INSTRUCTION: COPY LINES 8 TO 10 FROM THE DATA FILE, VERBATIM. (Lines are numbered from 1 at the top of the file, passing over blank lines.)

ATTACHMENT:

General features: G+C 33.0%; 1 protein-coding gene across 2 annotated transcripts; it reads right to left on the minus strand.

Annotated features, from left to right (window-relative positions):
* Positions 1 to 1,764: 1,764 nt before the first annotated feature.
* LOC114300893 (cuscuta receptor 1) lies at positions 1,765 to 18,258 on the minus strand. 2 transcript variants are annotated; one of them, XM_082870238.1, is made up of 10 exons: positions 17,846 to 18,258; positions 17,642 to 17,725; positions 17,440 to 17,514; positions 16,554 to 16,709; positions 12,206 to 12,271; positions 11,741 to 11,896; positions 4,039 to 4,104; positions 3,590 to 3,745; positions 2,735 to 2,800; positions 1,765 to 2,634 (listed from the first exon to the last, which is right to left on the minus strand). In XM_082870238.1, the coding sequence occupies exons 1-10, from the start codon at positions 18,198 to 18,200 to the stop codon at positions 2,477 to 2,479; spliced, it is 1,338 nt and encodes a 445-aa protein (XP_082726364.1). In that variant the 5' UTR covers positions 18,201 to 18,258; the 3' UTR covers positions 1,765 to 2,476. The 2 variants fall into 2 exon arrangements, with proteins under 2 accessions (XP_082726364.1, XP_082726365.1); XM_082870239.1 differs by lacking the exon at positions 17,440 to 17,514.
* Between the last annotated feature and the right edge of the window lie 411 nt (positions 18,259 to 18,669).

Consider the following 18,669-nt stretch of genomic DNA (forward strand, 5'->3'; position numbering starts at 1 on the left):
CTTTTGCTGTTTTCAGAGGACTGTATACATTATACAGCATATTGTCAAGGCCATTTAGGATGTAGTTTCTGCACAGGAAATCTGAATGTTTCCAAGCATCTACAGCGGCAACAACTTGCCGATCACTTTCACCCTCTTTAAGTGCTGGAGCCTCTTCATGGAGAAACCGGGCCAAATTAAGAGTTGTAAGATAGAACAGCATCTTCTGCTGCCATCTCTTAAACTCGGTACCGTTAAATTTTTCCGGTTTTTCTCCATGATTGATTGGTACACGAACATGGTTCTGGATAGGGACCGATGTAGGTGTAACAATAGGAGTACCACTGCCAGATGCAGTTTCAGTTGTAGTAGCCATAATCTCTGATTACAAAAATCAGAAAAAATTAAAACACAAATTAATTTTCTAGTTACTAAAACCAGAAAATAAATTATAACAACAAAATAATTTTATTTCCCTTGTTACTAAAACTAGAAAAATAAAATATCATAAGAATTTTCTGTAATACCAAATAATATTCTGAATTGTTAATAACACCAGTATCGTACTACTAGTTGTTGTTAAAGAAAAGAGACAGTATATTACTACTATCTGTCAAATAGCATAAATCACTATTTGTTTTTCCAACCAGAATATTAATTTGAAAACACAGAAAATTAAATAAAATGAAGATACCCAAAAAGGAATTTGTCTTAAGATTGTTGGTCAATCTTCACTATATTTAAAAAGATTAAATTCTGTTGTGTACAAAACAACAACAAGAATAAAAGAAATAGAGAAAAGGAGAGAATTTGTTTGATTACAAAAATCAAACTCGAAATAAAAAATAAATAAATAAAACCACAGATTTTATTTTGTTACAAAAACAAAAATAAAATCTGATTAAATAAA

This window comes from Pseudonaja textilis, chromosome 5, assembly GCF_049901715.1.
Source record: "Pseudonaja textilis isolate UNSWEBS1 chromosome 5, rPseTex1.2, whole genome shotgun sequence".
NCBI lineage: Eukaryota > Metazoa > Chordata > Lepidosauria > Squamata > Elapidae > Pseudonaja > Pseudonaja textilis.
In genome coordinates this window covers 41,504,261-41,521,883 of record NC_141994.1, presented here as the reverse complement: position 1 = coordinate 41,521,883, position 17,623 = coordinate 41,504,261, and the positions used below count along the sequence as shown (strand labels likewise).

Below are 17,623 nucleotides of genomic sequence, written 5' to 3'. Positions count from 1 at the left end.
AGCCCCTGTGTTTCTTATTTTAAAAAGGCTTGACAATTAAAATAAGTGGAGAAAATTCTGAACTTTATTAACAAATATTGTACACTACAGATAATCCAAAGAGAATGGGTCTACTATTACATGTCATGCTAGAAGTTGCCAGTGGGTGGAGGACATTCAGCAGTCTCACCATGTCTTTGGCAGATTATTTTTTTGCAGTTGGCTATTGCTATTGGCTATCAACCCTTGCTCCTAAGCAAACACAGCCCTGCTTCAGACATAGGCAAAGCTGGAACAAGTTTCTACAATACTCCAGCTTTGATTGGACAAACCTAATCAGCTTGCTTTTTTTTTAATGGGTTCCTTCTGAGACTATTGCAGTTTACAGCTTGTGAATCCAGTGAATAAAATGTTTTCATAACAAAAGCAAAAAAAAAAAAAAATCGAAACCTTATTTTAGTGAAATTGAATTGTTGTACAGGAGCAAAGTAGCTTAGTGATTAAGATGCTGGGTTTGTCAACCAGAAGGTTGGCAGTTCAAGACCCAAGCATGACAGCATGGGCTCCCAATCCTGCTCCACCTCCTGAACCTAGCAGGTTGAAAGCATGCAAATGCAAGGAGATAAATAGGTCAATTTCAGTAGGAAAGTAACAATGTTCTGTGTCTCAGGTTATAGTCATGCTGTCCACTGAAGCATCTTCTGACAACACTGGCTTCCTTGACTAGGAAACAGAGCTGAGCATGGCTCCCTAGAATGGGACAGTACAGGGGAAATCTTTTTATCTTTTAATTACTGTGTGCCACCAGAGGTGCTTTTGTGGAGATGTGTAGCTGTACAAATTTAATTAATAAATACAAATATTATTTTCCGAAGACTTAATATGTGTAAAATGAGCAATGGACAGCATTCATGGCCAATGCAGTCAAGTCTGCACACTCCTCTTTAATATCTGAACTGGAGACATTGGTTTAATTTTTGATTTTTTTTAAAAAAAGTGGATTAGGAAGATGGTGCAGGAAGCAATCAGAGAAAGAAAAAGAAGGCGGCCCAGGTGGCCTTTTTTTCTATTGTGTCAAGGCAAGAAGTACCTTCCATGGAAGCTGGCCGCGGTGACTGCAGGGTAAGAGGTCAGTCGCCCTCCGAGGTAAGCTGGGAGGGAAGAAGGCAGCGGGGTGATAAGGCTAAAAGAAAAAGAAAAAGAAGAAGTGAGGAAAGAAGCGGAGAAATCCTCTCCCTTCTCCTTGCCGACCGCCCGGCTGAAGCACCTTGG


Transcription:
This window comes from Pseudonaja textilis, chromosome 5, assembly GCF_049901715.1.
Source record: "Pseudonaja textilis isolate UNSWEBS1 chromosome 5, rPseTex1.2, whole genome shotgun sequence".
NCBI lineage: Eukaryota > Metazoa > Chordata > Lepidosauria > Squamata > Elapidae > Pseudonaja > Pseudonaja textilis.